Words by Caspar Salmon
It’s with a pleasing symmetry that Rupert Everett smuggles some dashes of queerness and subversion into this apparently classical biopic. What better way to pay tribute to Oscar Wilde, who for years succeeded in sneaking a sharp, dangerous, acidic worldview into ostensibly pleasing entertainments intended for the Victorian bourgeoisie? In his lurid and – let’s say it – faggy depiction of the playwright, Everett gives the full measure of how truly alien and transgressive Wilde was.
Everett – who is at once writer, director and ham in this lavish production – plants his story towards the end of Wilde’s life, when imprisonment, divorce and public outcry led him to penury and exile in France. From there, a series of flashbacks set the scene as to how Oscar ended up penniless in Paris, following his incarceration, and stays in Normandy and Naples.
The opening beats of the movie give you a flavour of where the film wants to head. Our first encounter with Wilde finds him grunting and wheezing, ill, almost monstrous, with a fruitiness in his demeanour that is almost confrontational. In Everett’s interpretation, Wilde resembles an exact three-way cross between Reynolds Woodcock, Quentin Crisp, and Danny De Vito’s Penguin from Batman Returns, with a dash of Patsy Stone every time he puts on a leering, toothy pout.
Oscar then sings for his supper, with simpering, shit-eating feyness, in a rowdy French brasserie where Beatrice Dalle is the madam, which immediately elevates the film into top-tier campery. There is subversion here too, for this is where we meet the teenager that Wilde pays for sex, and his little brother whom he plies with beer and cocaine. (“Why not, it’s the holidays!” cries Oscar, in one of many laugh-out-loud moments in the film) In the film’s most brazen touch, these youngsters are juxtaposed and compared with Wilde’s small, estranged children back in London. This is audacious and welcome.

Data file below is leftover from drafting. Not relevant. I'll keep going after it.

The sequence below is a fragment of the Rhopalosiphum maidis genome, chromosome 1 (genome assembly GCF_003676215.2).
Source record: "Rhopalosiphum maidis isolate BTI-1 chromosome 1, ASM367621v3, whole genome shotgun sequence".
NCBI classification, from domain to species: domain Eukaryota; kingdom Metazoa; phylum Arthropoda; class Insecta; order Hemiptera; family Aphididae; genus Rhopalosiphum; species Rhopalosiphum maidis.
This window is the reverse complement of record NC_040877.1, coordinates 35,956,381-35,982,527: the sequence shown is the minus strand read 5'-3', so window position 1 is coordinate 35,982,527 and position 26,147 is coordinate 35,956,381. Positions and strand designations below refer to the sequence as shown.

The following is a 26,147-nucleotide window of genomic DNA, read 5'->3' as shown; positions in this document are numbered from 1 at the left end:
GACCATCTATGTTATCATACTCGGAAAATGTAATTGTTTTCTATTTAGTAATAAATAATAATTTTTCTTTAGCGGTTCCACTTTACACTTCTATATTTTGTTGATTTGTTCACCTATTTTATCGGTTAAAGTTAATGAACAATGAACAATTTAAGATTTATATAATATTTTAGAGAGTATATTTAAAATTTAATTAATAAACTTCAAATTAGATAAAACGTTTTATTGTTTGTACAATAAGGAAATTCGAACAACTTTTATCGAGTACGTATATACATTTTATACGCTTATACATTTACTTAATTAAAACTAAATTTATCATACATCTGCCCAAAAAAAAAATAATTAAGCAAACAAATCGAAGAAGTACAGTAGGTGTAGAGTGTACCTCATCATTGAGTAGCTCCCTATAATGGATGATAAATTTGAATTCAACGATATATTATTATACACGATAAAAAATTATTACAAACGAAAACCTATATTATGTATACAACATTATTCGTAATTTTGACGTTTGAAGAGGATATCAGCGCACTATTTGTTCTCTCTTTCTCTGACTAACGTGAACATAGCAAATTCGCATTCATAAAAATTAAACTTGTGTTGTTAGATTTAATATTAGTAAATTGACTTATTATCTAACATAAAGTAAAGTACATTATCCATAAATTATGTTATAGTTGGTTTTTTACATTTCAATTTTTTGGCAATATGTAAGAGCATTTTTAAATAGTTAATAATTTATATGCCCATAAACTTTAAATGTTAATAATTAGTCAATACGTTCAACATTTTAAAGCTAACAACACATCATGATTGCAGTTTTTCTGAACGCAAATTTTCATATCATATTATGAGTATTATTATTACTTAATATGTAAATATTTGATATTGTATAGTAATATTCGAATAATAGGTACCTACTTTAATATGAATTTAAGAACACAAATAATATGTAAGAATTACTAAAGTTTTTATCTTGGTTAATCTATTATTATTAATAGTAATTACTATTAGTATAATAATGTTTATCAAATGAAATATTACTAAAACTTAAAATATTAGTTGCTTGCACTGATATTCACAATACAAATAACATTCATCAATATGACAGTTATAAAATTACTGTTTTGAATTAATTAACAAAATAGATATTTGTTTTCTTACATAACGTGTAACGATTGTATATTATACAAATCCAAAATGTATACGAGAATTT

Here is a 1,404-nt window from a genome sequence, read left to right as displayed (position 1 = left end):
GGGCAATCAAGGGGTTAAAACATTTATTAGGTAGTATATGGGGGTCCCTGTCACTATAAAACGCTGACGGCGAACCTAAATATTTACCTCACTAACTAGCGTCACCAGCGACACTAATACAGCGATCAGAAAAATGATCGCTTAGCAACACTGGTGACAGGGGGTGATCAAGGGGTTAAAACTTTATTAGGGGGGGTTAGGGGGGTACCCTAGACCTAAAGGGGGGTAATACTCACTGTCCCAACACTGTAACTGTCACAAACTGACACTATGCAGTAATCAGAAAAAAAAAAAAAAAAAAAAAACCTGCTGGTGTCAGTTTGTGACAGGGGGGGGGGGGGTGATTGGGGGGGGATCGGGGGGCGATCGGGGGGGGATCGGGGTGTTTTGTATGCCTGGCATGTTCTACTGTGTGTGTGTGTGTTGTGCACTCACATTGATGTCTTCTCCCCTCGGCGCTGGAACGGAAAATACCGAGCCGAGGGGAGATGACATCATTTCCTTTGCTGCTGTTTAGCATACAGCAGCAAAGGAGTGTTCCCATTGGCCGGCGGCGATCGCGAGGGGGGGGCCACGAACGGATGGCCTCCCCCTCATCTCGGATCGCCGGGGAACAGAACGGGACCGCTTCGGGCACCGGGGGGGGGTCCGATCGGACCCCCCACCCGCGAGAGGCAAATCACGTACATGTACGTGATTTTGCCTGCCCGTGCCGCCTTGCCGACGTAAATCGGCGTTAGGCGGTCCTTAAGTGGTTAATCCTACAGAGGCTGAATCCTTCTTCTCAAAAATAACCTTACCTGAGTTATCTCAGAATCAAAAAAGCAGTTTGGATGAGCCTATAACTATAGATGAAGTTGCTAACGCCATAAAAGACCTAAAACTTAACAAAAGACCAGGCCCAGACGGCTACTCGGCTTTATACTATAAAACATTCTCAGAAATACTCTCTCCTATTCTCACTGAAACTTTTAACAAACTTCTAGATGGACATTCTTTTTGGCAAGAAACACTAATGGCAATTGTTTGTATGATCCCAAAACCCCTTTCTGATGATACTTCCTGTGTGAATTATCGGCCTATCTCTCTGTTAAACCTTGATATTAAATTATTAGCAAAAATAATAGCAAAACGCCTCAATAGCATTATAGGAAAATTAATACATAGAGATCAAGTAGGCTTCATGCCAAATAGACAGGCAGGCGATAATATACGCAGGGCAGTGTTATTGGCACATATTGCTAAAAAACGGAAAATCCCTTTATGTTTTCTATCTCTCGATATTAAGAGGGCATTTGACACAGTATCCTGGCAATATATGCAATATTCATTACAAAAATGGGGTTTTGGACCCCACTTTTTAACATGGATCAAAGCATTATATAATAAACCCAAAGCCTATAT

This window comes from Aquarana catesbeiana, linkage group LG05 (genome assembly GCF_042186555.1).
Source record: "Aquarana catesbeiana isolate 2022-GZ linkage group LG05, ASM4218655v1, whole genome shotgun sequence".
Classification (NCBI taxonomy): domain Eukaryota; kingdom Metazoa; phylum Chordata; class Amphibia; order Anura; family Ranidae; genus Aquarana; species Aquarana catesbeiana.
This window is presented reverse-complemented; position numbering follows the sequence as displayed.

Everett can’t maintain these levels of flamingness throughout: the fun is in watching his balancing act. Wickedly acrid bon mots (“Let’s talk about something more cheerful, like the death of your father”) are made to fight against the film’s classical set design and creaky rhythm; a treacly shot of a seascape will be succeeded by a raucously half-nude all boys party. Everett has made something both commercial (and the film’s more academic touches are something of a drag) and fag-friendly. It’s easy to overstate how dissident the film is – but then again, it also features the phrase “shit-stained sheets”, a tasty jab at Queen Victoria, and two uses of the word ‘cunt’ – once in a church, and once at a funeral.
The filmmaking is uneven. A scene of gay-bashing lacks the requisite dread because Everett’s shot selection is so tame, and the colours throughout are wishy-washy. But a lightning-quick montage at the beginning – showing Wilde getting sentenced, shaved and locked up – is brutal, and shows that Everett also has some lively ideas. Likewise, Colin Firth is here for the King’s Speech crowd, but Colin Morgan tears it all up as a shrill, vain, sexy, despicable, otherworldly Bosie. Seeing him with his dyed hair and pink lipstick, looking hardly Victorian at all, shows how outré the film can be; in one scene, with tousled locks and half-undressed, he looks half like Tom Cruise in Interview With The Vampire, and half like Basic Instinct-era Sharon Stone. His performance seems designed to elicit gay joy.
Of course, The Happy Prince must also tell a story, and the fact is that Wilde’s last years are achingly tragic. The film is rather less successful at seizing the personal, e(a)rnest Wilde, but nevertheless manages to make a good case for him on occasion. His interactions with his ragged French youths are fairly touching, if cursory, and the idea of his confraternity of homosexual men coming to his help is sometimes movingly written. Deathbed scenes go on for way too long, and there is something syrupy and kitsch about the final fifteen minutes. But the idea of this film, and the wobbly line it treads between prestige piece and queer testimonial, make it, in its least compromised moments, something very close to a camp treasure.
The Happy Prince premiered at the Sundance Film Festival and will be released in the UK later this year.